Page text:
Ronix Eight.3 Ballast Bag

Best Ballast Bags For Wakesurfing

I have a 2017 Mastercraft X46 and am in love with the boat.  I am also in love with wakesurfing, but to be honest, what the X46 makes up for in style, amenities, and comfort, it lacks in standard ballast (a mere 2015 lbs which by today’s standards is incredibly low).  To remedy the problem, I decided to add some additional ballast to the boat to increase my wave. Here is the list of best ballast bags for wakesurfing.

Lead Bags


  • Easily moved to specific areas of the boat
  • Heavy construction prevents bag tearing


  • Not easily transferred on and off boat
  • Cost

The lead bags come in a variety of brands, but they are all basically the same thing.  A black nylon bag that is carefully constructed and filled with 50 lbs of non toxic pellets, usually made of steel.  These bags are really great because they are extremely durable and have the reputation to be resistant to tears, rips, and scuffs.

Most come with a multi year warranty (depending on where purchased) so that is a nice assurance in case of defect or you beat the bag into submission.

The biggest draw about these bags is that they give you the ability to really dial in the wave that you are looking for without moving people around on your boat.  Move these bags to the front of the boat to extend your wave or to the back corner on the side you are surfing to make your wave steeper. Because they are 50 lb bags (different weights are available as well), it’s easy to pick them up and drop them wherever you need.

Although these bags are appealing, they are expensive in comparison to some alternatives. A 50 lb bag costs around $60-$65 per bag.  If you are looking to add a significant amount of ballast, like I was (around 800 lbs.), it’s probably going to run just north of $1000.  That’s a pretty heavy investment, pun intended. 

Additionally, carrying these bags on and off the boat is cumbersome and exhausting.  Leaving them on the boat all the time, adds ballast for surfing, which is fantastic. However if you don’t remove the bags when you’re not surfing and just going out for a cruise, you are adding additional weight, which is burning more gas. This is not a deal breaker, but certainly something to keep in mind.



  • Come in variety of sizes and shapes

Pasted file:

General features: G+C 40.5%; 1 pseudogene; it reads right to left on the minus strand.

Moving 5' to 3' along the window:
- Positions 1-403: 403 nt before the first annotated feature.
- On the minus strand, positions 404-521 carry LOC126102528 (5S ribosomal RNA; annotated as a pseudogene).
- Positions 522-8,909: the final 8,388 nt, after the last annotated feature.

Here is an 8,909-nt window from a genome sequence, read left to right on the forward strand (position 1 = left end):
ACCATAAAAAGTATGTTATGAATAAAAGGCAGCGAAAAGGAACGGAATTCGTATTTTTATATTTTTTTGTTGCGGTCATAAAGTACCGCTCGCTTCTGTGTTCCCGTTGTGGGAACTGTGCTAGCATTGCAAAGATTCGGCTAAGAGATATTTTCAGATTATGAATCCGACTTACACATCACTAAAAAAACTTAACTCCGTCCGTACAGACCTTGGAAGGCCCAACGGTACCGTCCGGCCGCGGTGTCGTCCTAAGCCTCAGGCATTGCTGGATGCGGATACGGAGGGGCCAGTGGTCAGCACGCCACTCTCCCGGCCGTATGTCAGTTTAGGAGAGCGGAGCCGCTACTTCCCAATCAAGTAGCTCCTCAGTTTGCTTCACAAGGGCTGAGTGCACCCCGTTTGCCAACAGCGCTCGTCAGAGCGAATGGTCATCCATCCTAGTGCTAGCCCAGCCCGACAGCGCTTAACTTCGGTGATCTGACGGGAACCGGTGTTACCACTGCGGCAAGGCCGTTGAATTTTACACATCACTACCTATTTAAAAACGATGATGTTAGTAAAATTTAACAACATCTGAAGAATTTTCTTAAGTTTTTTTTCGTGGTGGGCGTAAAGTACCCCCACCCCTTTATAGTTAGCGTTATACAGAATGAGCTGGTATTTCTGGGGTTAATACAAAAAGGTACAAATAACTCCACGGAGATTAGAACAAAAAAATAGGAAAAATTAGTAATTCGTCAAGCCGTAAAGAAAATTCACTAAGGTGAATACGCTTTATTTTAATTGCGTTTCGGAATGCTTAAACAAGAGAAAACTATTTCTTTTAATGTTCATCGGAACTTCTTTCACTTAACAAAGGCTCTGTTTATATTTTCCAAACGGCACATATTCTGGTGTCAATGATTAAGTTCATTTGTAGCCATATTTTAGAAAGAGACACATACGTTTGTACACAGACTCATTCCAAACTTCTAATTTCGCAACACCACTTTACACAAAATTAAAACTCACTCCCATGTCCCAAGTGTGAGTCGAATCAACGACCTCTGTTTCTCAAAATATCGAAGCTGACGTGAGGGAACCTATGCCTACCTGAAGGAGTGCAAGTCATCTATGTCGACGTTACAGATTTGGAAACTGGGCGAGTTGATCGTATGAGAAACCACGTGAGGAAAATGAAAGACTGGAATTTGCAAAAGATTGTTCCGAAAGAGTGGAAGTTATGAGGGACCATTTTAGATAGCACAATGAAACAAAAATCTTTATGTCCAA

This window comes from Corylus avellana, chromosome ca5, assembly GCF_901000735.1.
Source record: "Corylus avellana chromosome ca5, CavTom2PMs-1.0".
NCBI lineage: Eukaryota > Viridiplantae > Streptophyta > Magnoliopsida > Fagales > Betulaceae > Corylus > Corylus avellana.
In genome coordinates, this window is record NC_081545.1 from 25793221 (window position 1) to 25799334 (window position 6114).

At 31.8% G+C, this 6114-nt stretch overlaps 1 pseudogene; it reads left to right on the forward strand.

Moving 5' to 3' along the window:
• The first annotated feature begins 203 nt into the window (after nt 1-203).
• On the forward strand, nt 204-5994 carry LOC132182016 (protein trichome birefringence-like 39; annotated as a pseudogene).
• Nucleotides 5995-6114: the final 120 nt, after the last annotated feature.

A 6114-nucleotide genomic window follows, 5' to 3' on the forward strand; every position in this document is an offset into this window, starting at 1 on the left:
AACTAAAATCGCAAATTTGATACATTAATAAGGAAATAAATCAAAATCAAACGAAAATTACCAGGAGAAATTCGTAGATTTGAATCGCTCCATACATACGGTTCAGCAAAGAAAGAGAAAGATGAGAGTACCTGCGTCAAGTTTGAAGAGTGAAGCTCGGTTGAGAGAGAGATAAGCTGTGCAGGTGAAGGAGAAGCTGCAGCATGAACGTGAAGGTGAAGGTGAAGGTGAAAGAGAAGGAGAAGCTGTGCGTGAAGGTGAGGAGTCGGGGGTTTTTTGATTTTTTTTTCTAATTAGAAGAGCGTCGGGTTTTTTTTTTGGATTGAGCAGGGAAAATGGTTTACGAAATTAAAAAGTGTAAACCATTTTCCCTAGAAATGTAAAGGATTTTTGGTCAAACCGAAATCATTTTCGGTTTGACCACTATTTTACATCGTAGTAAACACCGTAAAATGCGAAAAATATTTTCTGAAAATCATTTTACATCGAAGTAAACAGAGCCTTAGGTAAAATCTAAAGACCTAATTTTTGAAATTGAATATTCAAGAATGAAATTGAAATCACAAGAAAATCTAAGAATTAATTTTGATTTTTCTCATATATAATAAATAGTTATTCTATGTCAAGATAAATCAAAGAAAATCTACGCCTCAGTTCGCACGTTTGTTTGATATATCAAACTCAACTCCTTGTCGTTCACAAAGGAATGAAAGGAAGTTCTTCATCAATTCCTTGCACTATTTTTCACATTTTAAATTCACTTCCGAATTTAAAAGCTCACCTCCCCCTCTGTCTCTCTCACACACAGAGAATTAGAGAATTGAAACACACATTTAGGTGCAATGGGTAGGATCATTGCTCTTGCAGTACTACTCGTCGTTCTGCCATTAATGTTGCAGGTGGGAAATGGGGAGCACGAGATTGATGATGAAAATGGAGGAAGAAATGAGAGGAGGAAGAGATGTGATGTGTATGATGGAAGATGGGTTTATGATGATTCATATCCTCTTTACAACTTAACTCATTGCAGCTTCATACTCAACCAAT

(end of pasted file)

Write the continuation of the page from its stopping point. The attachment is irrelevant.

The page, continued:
• Heavy construction prevents bag tearing


  • Time to fill bag
  • Takes up room on the boat

I have tried out the FATSACS and they are pretty awesome!  They come in a variety of shapes and sizes, so whatever weight and size you are looking for, you are certain to find it.

The FATSAC bags are constructed using precision cutting machine, welding system, and Valmex material.  It is the Valmex material that really makes the bags amazing, since Valmex allows for elasticity while staying air tight. Valmex is also resistant to abrasions, UV rays, weather, and high temperatures.  

Placement is fairly simple and basically anywhere you can find room.  On a seat, on the floor, front, or back of the boat. It’s pretty much a seamless process of setting down your bag, filling it up, and then surfing.

The best pump that FATSAC sells is the Supa Tsunami Pump that states it can pump 168 pounds of water per minute.  So if you have a 750 lb bag you’ll be waiting about 4 ½ minutes not including setting everything up to fill the bag, which is not an incredibly long time, but still worth noting.

Ronix Eight.3 Ballast Bags


  • Fastest water pump on market
  • Comes in variety of sizes and shapes


  • Not easily moved once filled in place
  • Takes up room on the boat

This is the bag I ended up buying to stick on my Mastercraft X46 and very happy with the purchase ultimately.  The bag itself is well constructed and I feel it will stand up against the test of time.

The Ronix Eight.3 telescoping bags are proprietary and can only be used in conjunction with the Ronix Eight.3 pumps.  There is no cross branding of using a Ronix Eight.3 pump with a FATSAC bag due to the different fittings.

I opted to the get their best pump, the 3700 GPH Submersible Pump.  The pump is pretty awesome and I can attest it gets through a lot of water quickly. The specs state that it can push and pull up to 514 lbs of water a minute and after watching this work, I do believe those claims.

The 800 lb bag that I got is the right size to sit in my back corner seat and helps to increase the wave tremendously.  Like FATSAC, these bags come in a variety of shapes and sizes so depending on what you are looking for, you should be able to find it.

I also ended up getting a pump float, which to my disappointment is really nothing more than a cheap inflatable. It is still worth getting though because if you end up accidentally knocking the the pump in the water with the float, your pump won’t be lost to the great unknown.

Plug and Play

Both the FATSAC and Ronix Eight.3 ballast bags come in plug and play versions as well.  Plug and play means that they are directly tied into the your boats ballast system so there is no need for the additional pump.  The plug and play ballast bags are usually stored in empty lockers. If you have the space available and your boat will allow for it, you should definitely consider this options as there is no easier way to add weight and dispose of weight, then to flip of a switch or button on your boats console. 

You really can’t go wrong with any of the 3 options above and it will really boil down to whatever suits you best. 

Personally, I like the fact that I can fill and empty the water filled ballast bag quickly, is very easily moved on and off the boat, and if I decide to add more ballast later on, it will be cheaper to buy another water filled ballast bag than adding lead bags.  For those reasons, I ended up going with Ronix Eight.3 bag, pump, and pump float, but get what best suits your needs and lifestyle because again, you really can’t go wrong with any of the above choices.  Happy surfing!